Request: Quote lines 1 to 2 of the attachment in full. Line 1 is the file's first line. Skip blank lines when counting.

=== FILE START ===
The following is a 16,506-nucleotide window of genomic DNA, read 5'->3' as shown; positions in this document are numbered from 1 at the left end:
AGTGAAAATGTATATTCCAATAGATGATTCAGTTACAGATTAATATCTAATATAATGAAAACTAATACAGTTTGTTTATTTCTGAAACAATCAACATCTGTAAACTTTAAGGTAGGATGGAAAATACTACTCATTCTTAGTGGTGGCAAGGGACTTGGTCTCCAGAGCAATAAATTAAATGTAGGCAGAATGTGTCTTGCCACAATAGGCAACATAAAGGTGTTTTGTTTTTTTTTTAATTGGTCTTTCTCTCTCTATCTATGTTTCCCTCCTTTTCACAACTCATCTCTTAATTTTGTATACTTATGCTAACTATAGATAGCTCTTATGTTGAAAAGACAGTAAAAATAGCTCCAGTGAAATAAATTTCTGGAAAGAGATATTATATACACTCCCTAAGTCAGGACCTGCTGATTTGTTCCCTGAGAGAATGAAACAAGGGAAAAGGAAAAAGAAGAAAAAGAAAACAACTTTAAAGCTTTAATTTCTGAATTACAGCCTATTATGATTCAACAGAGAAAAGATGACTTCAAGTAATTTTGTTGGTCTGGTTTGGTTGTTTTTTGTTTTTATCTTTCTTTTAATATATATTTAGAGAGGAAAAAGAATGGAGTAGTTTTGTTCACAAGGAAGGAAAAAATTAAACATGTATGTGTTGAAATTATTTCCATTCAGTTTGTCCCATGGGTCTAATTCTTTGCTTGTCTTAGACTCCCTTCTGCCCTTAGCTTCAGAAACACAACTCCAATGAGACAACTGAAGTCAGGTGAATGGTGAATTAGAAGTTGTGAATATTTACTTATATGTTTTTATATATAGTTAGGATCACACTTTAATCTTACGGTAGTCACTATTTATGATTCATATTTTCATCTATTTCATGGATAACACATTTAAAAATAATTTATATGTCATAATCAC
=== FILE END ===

The following is a 16,506-nucleotide window of genomic DNA, read 5'->3' as shown; positions in this document are numbered from 1 at the left end:
AGTGAAAATGTATATTCCAATAGATGATTCAGTTACAGATTAATATCTAATATAATGAAAACTAATACAGTTTGTTTATTTCTGAAACAATCAACATCTGTAAACTTTAAGGTAGGATGGAAAATACTACTCATTCTTAGTGGTGGCAAGGGACTTGGTCTCCAGAGCAATAAATTAAATGTAGGCAGAATGTGTCTTGCCACAATAGGCAACATAAAGGTGTTTTGTTTTTTTTTTAATTGGTCTTTCTCTCTCTATCTATGTTTCCCTCCTTTTCACAACTCATCTCTTAATTTTGTATACTTATGCTAACTATAGATAGCTCTTATGTTGAAAAGACAGTAAAAATAGCTCCAGTGAAATAAATTTCTGGAAAGAGATATTATATACACTCCCTAAGTCAGGACCTGCTGATTTGTTCCCTGAGAGAATGAAACAAGGGAAAAGGAAAAAGAAGAAAAAGAAAACAACTTTAAAGCTTTAATTTCTGAATTACAGCCTATTATGATTCAACAGAGAAAAGATGACTTCAAGTAATTTTGTTGGTCTGGTTTGGTTGTTTTTTGTTTTTATCTTTCTTTTAATATATATTTAGAGAGGAAAAAGAATGGAGTAGTTTTGTTCACAAGGAAGGAAAAAATTAAACATGTATGTGTTGAAATTATTTCCATTCAGTTTGTCCCATGGGTCTAATTCTTTGCTTGTCTTAGACTCCCTTCTGCCCTTAGCTTCAGAAACACAACTCCAATGAGACAACTGAAGTCAGGTGAATGGTGAATTAGAAGTTGTGAATATTTACTTATATGTTTTTATATATAGTTAGGATCACACTTTAATCTTACGGTAGTCACTATTTATGATTCATATTTTCATCTATTTCATGGATAACACATTTAAAAATAATTTATATGTCATAATCAC